The Ethics of Soundseeing

I’m listening to Adam Curry’s current Daily Source Code on which he is doing a soundseeing tour of the Waldorf Astoria. He’s talking to folks and recording them but unless I missed something few or none of them know they are being recorded. I have a problem with that. I think it is uncool to engage someone in a conversation you are planning to distribute to tens of thousands of people without their knowledge or consent.

He says he uses his cellphone as cover so that folks don’t give him the stink eye for talking to himself. I think the ethical thing to do in this situation is to use a big ol’ stick mike with a cube on it such that it is obvious that the conversation is being recorded. People that have an issue with it will avoid you and it will be obvious to all that they are being recorded. My main problem is the assymetry of it all. You have a power over the other person and knowledge that they don’t have access to.

Update: I see from the comments that I’m not the only one who felt this way. I in general believe that anyone who is part of your podcast should know that they are and agree to that before you record them. Specifically, Adam talked to someone who is probably recognizable by the details she gave about the job she had landed and where she was at the time. Supposing she said something that was considered untoward by the casting agent and that happened to get back to them, she might lose a job over this. It’s one thing to walk up to interesting people and start conversations. When you are then widely distributing that conversation, you put the person’s well-being at risk and they don’t even know it. That’s a big big problem. If they knew this conversation was on the internet, they would at least be able to be on the proper level of guard for what information they reveal..

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Dave Slusher is a blogger, podcaster, computer programmer, author, science fiction fan and father. Member of the Podcast Hall of Fame class of 2022.

15 thoughts on “The Ethics of Soundseeing”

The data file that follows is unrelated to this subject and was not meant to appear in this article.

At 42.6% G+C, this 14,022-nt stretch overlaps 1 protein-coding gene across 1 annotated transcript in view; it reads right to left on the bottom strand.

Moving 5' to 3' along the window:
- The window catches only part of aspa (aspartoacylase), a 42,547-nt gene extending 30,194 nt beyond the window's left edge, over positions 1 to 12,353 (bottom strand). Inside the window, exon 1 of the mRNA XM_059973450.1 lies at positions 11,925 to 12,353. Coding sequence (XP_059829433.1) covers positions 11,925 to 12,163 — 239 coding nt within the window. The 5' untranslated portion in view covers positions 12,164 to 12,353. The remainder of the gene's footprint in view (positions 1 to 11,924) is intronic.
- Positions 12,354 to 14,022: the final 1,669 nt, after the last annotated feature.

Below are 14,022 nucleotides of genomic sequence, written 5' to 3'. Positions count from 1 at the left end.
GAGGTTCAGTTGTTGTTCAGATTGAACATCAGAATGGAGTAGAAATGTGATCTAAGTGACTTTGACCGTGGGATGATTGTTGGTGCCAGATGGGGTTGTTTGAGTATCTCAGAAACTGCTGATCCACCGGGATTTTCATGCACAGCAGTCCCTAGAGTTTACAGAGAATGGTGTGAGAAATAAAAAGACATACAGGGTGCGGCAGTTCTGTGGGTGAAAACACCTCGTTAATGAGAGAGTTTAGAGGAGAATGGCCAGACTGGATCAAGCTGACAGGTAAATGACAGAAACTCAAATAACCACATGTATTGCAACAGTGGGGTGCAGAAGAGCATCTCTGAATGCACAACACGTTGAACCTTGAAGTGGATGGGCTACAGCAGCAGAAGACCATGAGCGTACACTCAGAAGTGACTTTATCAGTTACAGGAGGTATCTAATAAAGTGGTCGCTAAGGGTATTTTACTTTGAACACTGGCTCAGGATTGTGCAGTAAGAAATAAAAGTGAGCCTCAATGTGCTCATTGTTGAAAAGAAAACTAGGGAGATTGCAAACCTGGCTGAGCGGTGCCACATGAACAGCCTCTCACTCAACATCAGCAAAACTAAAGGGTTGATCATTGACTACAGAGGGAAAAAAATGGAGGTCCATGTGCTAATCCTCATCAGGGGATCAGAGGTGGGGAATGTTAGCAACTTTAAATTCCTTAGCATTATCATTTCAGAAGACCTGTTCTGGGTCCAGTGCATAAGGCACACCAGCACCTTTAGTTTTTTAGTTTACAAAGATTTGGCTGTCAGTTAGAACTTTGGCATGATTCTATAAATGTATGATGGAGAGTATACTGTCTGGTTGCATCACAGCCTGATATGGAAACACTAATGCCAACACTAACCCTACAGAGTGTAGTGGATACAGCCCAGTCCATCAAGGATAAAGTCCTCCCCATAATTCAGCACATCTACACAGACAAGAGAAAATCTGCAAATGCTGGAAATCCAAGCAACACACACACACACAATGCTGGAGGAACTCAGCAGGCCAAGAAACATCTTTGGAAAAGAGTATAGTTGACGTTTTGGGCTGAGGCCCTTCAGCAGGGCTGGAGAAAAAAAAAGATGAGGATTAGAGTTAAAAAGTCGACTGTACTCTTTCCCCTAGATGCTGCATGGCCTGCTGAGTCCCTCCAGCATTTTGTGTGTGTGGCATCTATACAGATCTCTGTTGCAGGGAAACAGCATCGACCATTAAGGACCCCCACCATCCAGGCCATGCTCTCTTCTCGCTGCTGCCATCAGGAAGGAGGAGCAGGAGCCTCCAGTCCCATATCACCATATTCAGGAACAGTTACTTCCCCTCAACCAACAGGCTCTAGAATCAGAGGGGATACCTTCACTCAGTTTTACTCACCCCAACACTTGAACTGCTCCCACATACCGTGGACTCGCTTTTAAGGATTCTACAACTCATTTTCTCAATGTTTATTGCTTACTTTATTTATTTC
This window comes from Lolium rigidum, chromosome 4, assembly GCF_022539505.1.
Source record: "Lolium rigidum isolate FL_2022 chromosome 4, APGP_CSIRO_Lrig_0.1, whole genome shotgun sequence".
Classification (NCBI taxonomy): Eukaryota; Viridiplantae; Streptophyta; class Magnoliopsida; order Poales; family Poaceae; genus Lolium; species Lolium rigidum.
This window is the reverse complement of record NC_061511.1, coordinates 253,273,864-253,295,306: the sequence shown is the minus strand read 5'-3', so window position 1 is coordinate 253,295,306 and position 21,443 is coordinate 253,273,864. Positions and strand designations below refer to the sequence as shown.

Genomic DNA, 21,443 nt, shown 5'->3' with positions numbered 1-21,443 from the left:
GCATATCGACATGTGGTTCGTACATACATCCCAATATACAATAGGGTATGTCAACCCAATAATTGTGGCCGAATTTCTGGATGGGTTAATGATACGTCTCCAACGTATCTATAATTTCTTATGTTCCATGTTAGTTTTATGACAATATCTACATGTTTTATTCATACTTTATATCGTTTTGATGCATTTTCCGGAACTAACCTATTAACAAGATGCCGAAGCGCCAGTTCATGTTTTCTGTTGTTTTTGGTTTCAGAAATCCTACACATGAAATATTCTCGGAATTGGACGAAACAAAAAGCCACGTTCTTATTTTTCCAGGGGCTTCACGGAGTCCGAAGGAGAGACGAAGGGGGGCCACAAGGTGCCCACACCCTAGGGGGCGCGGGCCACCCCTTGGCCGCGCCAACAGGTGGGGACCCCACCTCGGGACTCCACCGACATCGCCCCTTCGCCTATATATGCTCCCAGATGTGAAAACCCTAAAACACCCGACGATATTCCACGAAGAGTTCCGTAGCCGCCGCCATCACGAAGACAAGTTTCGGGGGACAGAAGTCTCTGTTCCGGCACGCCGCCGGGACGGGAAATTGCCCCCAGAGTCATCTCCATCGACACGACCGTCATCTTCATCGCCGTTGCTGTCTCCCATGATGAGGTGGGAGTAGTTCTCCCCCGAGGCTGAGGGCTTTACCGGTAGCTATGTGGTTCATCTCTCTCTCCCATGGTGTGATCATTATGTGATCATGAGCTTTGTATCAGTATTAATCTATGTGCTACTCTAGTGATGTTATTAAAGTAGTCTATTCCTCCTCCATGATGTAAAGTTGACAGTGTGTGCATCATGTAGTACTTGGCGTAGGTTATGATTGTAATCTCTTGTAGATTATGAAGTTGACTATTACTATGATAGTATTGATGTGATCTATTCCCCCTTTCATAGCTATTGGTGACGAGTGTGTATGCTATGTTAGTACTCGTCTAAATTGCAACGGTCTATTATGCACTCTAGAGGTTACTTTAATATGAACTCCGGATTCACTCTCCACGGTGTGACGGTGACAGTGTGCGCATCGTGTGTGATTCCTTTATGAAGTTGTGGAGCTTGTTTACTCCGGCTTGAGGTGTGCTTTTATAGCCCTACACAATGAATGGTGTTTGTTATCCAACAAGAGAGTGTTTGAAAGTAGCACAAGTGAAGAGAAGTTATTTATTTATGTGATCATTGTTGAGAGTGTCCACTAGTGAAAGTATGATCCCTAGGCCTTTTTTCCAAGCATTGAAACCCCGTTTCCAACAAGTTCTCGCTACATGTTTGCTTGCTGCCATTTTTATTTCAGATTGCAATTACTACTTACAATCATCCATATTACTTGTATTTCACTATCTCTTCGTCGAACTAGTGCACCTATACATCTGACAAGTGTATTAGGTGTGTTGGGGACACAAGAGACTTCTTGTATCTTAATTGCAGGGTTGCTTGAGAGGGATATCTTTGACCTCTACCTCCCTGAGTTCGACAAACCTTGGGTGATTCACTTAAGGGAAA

1. Tim Bourquin says:

    Interesting point Dave. I wonder if we’ll see lawmakers get involved here as “regular-folk-produced-content” or whatever you want to call it (podcasting being a subcategory of that) really starts to take off.

  2. Tim Bourquin says:

    Interesting point Dave. I wonder if we’ll see lawmakers get involved here as “regular-folk-produced-content” or whatever you want to call it (podcasting being a subcategory of that) really starts to take off.

  3. Matt May says:

    I just listened to the same podcast, and I get the same vibe.

    Someone I was talking with was saying they wanted to record other people’s conversations in public and produce it as a podcast. Presumably, that’d be completely uninteresting unless they had no idea what was going on. It’s voyeurism of the same class as upskirt photography, really. Just because conversations happen in public doesn’t mean they belong in the public domain.

  4. Jay says:

    Totally agree, Dave. Regardless of the laws, it’s definitely not cool to record someone without their knowledge and then re-broadcast it. Legally, I think anyone doing it would be on thin ice. Shows like Punk’d or the old Candid Camera have to get the people to sign a release agreeing to be on the show. Occasionally you’ll see certain people’s faces smudged out because the producer obviously couldn’t get their permission.

  5. Les Posen says: